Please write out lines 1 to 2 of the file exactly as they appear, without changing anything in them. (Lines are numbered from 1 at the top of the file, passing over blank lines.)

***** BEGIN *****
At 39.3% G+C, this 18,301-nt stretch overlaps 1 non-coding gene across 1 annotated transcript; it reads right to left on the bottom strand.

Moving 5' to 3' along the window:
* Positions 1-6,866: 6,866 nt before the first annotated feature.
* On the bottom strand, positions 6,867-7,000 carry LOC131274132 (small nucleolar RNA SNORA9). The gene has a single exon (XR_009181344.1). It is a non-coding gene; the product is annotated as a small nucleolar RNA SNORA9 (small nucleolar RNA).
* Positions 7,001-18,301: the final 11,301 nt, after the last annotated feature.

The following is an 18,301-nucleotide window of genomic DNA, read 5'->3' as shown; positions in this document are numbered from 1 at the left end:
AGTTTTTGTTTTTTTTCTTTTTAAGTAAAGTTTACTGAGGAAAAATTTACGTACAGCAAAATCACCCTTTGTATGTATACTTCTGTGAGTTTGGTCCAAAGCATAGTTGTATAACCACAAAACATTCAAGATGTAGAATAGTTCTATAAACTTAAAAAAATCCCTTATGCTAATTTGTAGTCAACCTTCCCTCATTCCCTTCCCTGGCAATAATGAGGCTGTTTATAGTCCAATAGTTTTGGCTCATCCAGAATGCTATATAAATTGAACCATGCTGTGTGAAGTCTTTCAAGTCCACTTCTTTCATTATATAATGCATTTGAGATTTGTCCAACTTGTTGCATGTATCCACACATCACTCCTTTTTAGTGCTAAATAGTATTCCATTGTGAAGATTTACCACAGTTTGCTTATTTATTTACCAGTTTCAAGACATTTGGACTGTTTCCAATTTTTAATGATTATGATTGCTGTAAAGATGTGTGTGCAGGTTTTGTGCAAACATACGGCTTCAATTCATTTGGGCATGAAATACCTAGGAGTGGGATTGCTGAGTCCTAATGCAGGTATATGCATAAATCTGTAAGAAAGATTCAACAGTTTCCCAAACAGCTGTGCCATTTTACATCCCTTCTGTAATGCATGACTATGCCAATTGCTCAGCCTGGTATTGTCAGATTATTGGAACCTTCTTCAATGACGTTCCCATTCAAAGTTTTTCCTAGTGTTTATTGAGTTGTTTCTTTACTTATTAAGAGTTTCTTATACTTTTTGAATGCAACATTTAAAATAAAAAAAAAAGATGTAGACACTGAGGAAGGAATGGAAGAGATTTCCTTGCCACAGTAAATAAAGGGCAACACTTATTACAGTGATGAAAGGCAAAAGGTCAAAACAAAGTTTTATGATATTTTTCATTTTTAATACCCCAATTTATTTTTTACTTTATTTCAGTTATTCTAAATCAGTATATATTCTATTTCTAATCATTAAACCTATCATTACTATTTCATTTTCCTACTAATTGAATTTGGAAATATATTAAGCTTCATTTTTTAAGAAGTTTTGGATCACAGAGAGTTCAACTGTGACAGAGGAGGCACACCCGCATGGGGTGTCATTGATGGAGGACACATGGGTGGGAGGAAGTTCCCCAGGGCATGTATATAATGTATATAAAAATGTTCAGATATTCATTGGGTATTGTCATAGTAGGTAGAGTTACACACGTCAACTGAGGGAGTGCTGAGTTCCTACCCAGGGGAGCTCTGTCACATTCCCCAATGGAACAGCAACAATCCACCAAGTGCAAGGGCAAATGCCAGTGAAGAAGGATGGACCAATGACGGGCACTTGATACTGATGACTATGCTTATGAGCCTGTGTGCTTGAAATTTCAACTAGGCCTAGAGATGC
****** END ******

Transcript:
At 39.3% G+C, this 18,301-nt stretch overlaps 1 non-coding gene across 1 annotated transcript; it reads right to left on the bottom strand.

Moving 5' to 3' along the window: